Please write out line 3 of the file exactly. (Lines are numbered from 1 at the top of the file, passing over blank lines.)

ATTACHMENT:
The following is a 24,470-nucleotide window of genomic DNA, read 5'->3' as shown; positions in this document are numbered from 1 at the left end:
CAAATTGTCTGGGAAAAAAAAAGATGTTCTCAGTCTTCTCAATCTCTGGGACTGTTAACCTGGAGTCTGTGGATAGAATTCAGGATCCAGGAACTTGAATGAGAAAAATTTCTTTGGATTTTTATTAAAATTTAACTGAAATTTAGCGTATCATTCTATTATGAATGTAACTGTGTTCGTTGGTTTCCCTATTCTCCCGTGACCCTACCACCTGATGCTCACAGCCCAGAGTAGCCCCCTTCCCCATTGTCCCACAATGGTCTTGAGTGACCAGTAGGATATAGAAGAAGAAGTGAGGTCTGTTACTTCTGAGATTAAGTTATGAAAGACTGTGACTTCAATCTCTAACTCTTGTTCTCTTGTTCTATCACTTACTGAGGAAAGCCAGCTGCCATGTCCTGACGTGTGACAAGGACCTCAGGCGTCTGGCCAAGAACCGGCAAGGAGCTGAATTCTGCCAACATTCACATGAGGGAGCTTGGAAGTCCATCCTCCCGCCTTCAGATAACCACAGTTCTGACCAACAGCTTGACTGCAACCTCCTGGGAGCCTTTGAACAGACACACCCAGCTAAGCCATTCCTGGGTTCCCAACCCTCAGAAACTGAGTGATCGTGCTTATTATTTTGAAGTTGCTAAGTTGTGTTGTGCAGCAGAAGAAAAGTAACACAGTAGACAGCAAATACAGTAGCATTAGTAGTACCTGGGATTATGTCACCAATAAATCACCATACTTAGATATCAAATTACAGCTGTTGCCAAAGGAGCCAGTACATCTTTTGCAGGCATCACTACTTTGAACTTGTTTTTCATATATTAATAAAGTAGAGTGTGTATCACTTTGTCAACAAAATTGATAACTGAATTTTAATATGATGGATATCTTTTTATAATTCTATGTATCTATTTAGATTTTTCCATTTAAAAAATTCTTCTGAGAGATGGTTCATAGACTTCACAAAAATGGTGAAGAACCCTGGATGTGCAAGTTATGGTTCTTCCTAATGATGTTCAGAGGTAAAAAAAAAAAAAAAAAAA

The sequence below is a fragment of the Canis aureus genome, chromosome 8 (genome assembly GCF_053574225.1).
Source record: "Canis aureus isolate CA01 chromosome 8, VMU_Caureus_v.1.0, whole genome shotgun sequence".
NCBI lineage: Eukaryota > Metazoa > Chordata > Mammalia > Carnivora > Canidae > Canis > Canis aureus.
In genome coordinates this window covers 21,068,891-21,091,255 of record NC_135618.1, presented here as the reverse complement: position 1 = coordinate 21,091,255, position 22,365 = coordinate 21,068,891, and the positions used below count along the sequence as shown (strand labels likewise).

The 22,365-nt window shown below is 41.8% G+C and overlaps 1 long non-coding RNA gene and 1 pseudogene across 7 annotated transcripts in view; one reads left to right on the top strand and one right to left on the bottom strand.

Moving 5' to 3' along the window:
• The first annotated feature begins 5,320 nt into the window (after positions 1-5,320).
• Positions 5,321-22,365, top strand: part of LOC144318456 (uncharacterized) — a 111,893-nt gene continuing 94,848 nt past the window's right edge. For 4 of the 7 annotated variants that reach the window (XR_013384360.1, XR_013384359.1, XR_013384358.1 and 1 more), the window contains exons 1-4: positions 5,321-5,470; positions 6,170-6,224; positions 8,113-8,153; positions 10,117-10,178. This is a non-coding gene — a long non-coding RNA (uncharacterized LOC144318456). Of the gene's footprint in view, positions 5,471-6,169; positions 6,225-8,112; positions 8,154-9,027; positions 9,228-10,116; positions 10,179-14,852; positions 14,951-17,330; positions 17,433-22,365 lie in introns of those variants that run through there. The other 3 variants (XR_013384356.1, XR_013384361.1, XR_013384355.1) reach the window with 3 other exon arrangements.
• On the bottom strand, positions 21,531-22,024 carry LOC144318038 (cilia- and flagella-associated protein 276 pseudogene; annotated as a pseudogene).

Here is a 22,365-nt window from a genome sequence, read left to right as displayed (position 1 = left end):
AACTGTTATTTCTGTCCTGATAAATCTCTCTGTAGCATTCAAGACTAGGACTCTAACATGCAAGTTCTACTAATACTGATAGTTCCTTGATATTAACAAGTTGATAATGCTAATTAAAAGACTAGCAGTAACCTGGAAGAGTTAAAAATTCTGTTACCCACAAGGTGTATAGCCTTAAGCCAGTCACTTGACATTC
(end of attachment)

The sequence below is a fragment of the Canis aureus genome, chromosome 8 (genome assembly GCF_053574225.1).